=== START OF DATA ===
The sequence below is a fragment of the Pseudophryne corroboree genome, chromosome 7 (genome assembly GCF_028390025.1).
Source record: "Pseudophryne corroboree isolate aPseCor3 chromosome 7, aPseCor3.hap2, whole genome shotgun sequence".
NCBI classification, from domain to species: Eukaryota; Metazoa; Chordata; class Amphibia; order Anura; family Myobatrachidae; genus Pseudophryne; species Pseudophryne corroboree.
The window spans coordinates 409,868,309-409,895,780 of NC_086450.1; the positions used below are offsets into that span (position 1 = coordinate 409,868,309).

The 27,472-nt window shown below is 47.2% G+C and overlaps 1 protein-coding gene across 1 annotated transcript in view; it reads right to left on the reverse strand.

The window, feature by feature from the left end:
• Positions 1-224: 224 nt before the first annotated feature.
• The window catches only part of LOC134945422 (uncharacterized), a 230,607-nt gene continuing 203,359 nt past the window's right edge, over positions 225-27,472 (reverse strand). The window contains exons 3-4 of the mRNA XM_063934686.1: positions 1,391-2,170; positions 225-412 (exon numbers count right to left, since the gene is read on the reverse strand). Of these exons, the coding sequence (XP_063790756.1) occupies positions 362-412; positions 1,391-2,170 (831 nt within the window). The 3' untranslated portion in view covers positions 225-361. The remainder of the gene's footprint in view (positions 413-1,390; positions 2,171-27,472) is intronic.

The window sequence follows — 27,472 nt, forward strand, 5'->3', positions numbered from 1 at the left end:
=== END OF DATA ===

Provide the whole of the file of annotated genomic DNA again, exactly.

The sequence below is a fragment of the Pseudophryne corroboree genome, chromosome 7 (genome assembly GCF_028390025.1).
Source record: "Pseudophryne corroboree isolate aPseCor3 chromosome 7, aPseCor3.hap2, whole genome shotgun sequence".
NCBI classification, from domain to species: Eukaryota; Metazoa; Chordata; class Amphibia; order Anura; family Myobatrachidae; genus Pseudophryne; species Pseudophryne corroboree.
The window spans coordinates 409,868,309-409,895,780 of NC_086450.1; the positions used below are offsets into that span (position 1 = coordinate 409,868,309).

The 27,472-nt window shown below is 47.2% G+C and overlaps 1 protein-coding gene across 1 annotated transcript in view; it reads right to left on the reverse strand.

The window, feature by feature from the left end:
• Positions 1-224: 224 nt before the first annotated feature.
• The window catches only part of LOC134945422 (uncharacterized), a 230,607-nt gene continuing 203,359 nt past the window's right edge, over positions 225-27,472 (reverse strand). The window contains exons 3-4 of the mRNA XM_063934686.1: positions 1,391-2,170; positions 225-412 (exon numbers count right to left, since the gene is read on the reverse strand). Of these exons, the coding sequence (XP_063790756.1) occupies positions 362-412; positions 1,391-2,170 (831 nt within the window). The 3' untranslated portion in view covers positions 225-361. The remainder of the gene's footprint in view (positions 413-1,390; positions 2,171-27,472) is intronic.

The window sequence follows — 27,472 nt, forward strand, 5'->3', positions numbered from 1 at the left end: